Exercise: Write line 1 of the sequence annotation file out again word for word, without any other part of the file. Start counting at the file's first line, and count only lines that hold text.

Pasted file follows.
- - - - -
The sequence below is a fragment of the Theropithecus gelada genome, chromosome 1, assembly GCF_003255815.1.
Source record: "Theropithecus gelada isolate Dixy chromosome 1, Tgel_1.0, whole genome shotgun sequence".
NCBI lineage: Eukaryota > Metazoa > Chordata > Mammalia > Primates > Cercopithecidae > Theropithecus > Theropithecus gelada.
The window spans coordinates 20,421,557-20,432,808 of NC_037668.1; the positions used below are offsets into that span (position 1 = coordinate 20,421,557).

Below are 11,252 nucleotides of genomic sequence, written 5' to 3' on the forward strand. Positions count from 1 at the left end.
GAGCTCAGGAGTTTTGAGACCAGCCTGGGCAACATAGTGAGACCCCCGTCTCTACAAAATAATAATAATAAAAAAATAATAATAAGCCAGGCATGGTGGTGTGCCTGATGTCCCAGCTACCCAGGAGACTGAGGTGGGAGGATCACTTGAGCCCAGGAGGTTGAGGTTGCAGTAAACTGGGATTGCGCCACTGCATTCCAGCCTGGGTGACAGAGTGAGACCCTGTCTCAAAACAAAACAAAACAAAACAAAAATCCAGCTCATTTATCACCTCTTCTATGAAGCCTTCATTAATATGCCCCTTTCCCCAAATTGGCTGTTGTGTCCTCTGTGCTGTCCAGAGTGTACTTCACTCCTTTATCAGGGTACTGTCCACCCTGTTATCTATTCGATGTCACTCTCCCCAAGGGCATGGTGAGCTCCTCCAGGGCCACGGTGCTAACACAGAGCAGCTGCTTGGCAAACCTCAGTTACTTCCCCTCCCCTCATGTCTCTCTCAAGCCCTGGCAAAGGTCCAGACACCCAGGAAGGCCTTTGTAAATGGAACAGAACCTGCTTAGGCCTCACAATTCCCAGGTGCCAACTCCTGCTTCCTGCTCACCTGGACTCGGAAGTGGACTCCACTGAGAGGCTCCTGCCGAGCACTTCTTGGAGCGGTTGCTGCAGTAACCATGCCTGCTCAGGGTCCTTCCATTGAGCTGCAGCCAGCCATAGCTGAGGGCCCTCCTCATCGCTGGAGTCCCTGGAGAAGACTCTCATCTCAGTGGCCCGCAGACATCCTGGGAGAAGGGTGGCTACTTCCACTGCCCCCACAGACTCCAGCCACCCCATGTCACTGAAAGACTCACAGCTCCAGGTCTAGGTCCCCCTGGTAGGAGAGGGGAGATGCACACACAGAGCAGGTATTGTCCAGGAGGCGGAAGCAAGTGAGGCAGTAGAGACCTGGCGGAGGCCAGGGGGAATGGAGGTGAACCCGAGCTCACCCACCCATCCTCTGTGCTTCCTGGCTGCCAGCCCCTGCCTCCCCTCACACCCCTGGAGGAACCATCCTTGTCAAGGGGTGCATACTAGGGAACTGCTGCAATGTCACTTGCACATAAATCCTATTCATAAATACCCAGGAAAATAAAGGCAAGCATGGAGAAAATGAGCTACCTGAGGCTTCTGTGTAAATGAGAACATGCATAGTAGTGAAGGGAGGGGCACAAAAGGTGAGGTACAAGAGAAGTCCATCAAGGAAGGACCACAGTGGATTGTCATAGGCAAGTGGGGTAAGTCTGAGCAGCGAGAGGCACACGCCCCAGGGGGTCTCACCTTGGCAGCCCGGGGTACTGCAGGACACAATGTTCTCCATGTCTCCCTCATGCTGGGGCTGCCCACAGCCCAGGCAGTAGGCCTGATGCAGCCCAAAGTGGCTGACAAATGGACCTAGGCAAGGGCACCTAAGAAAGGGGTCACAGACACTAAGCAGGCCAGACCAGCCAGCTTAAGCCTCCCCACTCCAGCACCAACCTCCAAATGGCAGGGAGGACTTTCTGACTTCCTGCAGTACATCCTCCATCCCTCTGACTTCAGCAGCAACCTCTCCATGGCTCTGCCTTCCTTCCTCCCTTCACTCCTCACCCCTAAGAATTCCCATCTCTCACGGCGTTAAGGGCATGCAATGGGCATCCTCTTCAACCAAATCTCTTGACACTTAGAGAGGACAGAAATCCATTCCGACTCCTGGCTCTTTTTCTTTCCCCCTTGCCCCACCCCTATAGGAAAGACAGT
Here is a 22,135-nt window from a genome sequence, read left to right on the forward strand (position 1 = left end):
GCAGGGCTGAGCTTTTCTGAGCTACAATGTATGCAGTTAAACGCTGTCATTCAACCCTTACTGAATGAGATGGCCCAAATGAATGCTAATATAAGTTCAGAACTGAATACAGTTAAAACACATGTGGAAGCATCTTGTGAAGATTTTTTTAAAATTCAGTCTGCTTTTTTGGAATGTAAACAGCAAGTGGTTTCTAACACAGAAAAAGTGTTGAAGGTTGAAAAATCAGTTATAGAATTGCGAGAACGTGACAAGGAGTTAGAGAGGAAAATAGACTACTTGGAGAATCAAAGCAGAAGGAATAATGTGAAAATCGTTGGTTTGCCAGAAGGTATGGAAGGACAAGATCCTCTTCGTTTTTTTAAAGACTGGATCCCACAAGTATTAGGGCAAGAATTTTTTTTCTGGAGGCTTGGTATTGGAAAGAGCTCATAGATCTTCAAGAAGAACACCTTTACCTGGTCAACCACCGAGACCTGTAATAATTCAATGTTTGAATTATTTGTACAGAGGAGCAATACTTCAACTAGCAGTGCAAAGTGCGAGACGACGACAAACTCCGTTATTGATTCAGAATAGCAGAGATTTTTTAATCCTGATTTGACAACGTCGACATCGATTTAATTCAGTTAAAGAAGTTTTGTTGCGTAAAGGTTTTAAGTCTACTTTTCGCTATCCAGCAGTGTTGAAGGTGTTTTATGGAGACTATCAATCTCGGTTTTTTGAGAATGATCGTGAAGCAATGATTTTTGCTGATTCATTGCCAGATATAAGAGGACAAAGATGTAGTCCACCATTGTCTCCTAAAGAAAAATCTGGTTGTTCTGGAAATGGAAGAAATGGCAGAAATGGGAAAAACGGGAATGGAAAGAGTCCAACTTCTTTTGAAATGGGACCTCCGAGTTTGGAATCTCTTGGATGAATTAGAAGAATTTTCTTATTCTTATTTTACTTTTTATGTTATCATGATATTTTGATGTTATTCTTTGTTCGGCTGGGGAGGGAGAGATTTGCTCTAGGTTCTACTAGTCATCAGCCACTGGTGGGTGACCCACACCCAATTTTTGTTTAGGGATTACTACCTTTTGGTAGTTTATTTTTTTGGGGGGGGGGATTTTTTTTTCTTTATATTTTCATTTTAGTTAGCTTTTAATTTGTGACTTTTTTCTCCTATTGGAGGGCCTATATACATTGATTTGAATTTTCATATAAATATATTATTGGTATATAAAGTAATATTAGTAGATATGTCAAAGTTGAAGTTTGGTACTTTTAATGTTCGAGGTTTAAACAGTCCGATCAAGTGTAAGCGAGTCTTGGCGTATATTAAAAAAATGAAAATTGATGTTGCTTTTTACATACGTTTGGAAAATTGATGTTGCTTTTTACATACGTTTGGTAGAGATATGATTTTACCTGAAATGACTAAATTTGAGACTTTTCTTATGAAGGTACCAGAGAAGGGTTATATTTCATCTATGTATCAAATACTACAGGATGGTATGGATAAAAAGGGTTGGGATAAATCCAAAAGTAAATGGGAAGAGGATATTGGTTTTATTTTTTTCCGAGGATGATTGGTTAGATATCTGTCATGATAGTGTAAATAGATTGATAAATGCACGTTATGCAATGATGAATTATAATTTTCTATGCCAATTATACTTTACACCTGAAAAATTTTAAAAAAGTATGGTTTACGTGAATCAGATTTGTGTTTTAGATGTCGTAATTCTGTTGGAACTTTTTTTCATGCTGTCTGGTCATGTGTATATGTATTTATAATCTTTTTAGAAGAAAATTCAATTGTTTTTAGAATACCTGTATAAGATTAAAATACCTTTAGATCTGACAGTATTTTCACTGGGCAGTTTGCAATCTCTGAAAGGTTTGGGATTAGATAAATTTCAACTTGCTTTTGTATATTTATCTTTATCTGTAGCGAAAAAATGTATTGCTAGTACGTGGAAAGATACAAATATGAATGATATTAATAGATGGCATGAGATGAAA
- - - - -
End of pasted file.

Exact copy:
The sequence below is a fragment of the Theropithecus gelada genome, chromosome 1, assembly GCF_003255815.1.